Case #2: Detection of nuclear activities using noble gases

What is this technology area all about?
The ability to remotely monitor nuclear activities is vital to national and international security. All activities involving nuclear fission, such as nuclear explosions or reactor operation, produce significant amounts of radioactive noble gases, which are much more difficult to contain than other radioactive substances. Technologies to detect these gases can therefore provide useful information. The technology involves remote detection, location, and characterization of activities involving nuclear fission, or handling of material containing fission products.

How could this technology be applied?
Any activities involving nuclear fission can be monitored. The technique can for example be used in emergency preparedness, and to monitor normal reactor operation. It can be used to detect sources up to several thousands of kilometers away. This is achieved through very sensitive measurement equipment in combination with analysis of state-of-the-art atmospheric transport calculations and modelling of release scenarios. Sensor equipment, and to some extent location and source characterization methods, are already being used in the area of nuclear explosion detection. But if further developed, it has the potential of being used in other applications. Future development plans at FOI include small and mobile detection units, and improvement of analysis algorithms.

How could this technology be applied to the defense sector?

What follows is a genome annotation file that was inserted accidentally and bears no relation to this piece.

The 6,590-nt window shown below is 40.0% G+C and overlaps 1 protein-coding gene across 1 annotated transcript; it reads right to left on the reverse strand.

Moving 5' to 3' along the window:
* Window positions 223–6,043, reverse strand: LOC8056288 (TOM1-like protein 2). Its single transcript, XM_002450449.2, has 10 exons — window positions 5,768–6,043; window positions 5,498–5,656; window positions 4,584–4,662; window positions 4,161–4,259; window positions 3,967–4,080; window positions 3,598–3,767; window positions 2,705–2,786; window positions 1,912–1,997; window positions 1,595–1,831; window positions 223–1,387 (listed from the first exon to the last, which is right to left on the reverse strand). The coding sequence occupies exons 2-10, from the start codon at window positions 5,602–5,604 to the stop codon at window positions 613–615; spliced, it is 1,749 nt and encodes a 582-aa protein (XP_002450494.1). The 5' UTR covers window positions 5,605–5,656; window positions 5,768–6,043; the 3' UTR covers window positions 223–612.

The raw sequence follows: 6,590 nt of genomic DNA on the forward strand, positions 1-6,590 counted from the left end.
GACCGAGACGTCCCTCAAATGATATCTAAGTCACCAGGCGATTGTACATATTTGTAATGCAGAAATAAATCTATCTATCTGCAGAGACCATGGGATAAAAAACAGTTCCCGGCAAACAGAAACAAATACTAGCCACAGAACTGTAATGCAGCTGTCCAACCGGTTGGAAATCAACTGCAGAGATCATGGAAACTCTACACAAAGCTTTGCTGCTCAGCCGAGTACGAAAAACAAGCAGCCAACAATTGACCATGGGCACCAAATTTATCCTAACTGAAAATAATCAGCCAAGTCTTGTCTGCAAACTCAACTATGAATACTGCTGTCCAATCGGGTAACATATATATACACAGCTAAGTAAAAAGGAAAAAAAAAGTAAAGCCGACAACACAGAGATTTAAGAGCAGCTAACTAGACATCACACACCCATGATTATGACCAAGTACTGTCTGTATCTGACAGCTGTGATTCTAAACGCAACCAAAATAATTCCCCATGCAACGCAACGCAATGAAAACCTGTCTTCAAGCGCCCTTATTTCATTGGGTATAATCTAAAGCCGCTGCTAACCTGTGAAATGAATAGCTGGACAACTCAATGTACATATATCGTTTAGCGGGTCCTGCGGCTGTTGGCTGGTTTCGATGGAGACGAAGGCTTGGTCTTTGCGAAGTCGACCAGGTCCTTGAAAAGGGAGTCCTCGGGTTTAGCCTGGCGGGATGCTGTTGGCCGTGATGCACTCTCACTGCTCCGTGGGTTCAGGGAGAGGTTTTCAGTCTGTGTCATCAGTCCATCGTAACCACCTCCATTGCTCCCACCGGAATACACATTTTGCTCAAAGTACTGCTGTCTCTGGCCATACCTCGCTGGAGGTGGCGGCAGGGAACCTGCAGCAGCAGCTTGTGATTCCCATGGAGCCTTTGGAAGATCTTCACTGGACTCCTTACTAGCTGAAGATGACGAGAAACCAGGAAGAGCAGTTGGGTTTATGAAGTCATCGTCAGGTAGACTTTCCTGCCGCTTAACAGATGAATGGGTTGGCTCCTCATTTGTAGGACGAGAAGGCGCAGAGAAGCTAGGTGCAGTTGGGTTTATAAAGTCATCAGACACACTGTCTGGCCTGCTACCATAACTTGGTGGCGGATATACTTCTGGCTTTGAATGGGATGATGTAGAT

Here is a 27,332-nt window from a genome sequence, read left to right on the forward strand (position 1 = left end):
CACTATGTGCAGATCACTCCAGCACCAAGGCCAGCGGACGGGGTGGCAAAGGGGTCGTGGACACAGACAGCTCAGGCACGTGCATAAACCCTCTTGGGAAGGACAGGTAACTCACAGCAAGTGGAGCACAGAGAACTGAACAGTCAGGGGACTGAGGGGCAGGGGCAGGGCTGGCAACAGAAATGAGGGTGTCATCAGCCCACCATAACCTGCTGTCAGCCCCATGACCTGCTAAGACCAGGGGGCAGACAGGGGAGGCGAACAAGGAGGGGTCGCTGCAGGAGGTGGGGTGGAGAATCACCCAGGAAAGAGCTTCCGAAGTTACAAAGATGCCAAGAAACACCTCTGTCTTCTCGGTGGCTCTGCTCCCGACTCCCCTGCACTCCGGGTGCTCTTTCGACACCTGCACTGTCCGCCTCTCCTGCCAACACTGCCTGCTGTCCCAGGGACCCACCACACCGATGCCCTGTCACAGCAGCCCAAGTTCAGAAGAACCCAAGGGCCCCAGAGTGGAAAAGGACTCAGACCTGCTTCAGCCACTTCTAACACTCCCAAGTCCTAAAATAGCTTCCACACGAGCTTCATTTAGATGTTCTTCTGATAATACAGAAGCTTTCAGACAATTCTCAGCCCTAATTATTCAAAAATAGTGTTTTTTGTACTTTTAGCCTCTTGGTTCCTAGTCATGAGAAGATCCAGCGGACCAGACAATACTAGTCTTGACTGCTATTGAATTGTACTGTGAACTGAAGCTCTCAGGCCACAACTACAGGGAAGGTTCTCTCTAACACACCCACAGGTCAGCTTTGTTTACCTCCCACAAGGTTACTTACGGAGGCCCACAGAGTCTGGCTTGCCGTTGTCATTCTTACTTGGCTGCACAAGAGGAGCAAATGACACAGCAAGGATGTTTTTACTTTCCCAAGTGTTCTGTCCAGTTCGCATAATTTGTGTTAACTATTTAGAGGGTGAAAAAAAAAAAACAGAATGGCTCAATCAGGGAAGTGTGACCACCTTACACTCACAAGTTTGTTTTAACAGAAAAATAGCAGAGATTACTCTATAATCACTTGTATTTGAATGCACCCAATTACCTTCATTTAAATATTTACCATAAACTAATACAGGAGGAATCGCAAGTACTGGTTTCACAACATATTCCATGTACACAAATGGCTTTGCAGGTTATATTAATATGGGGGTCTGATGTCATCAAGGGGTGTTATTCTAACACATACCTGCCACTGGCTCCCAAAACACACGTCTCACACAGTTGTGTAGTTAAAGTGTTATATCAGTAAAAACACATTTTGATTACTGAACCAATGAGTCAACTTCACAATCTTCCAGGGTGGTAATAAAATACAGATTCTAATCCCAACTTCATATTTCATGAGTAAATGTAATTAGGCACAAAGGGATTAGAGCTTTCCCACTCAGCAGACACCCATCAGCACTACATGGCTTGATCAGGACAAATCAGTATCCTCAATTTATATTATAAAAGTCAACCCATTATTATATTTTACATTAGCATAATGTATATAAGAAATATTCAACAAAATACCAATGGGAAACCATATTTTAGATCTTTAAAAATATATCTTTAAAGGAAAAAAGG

No other technology exists that can show the nuclear nature of an underground explosion. For this reason, it is used in treaty verification on a global scale. Systems developed by FOI and marketed by the company Scienta SAUNA Systems AB are deployed at more than 30 sites globally, including several in the US. In 2006, it was used by FOI to prove the nuclear nature of the first test explosion performed by the DPRK. The development of smaller and more robust units would improve the possibility to more effectively target specific facilities, suspected to contain reactor operation of special interest, production of certain radioactive materials, or reprocessing of nuclear fuel.

How does this technology match up against the Defense Innovation Initiative?
Detection of nuclear activities is crucial in the work against the proliferation of WMD. The Defense Innovation Initiative emphasizes the integration of relatively mature technologies that could be applied to the defense sector in a short time frame. This could be an example of such a technology. Source location and characterization analysis would benefit from techniques such as pattern recognition and neural networks.

What Technology Readiness Level are we talking about?
The stationary detection systems are around TRL 8. The mobile detection units are at TRL 3–4. The associated analysis algorithms need further development to improve from a current TRL of 5–6.

What are the thresholds against further advancement?
Data-analysis techniques need more R&D compared to the detection systems themselves. The main challenges include obtaining better source location techniques in combination with an optimized measurement strategy. This requires cooperation between the nuclear detection community and meteorological expertise. A better understanding of the basic physics related to nuclear signatures is also needed.

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